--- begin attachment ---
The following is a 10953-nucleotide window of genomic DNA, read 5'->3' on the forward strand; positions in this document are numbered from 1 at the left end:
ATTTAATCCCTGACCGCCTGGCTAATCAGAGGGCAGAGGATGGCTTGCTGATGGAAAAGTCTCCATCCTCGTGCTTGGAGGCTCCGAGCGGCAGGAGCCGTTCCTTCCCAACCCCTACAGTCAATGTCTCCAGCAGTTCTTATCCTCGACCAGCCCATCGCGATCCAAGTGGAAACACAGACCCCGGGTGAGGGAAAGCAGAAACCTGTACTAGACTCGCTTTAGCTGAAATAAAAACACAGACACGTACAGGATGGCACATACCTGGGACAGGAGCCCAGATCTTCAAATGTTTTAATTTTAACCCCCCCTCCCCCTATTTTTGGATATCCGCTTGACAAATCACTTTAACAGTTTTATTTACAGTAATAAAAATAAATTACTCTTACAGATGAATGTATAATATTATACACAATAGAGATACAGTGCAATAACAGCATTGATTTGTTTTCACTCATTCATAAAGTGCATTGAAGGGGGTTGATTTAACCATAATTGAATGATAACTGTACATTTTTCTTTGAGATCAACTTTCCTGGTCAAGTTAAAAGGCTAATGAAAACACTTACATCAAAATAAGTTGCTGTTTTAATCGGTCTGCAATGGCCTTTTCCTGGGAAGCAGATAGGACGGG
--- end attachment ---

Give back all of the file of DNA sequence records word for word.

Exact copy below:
The following is a 10953-nucleotide window of genomic DNA, read 5'->3' on the forward strand; positions in this document are numbered from 1 at the left end:
ATTTAATCCCTGACCGCCTGGCTAATCAGAGGGCAGAGGATGGCTTGCTGATGGAAAAGTCTCCATCCTCGTGCTTGGAGGCTCCGAGCGGCAGGAGCCGTTCCTTCCCAACCCCTACAGTCAATGTCTCCAGCAGTTCTTATCCTCGACCAGCCCATCGCGATCCAAGTGGAAACACAGACCCCGGGTGAGGGAAAGCAGAAACCTGTACTAGACTCGCTTTAGCTGAAATAAAAACACAGACACGTACAGGATGGCACATACCTGGGACAGGAGCCCAGATCTTCAAATGTTTTAATTTTAACCCCCCCTCCCCCTATTTTTGGATATCCGCTTGACAAATCACTTTAACAGTTTTATTTACAGTAATAAAAATAAATTACTCTTACAGATGAATGTATAATATTATACACAATAGAGATACAGTGCAATAACAGCATTGATTTGTTTTCACTCATTCATAAAGTGCATTGAAGGGGGTTGATTTAACCATAATTGAATGATAACTGTACATTTTTCTTTGAGATCAACTTTCCTGGTCAAGTTAAAAGGCTAATGAAAACACTTACATCAAAATAAGTTGCTGTTTTAATCGGTCTGCAATGGCCTTTTCCTGGGAAGCAGATAGGACGGG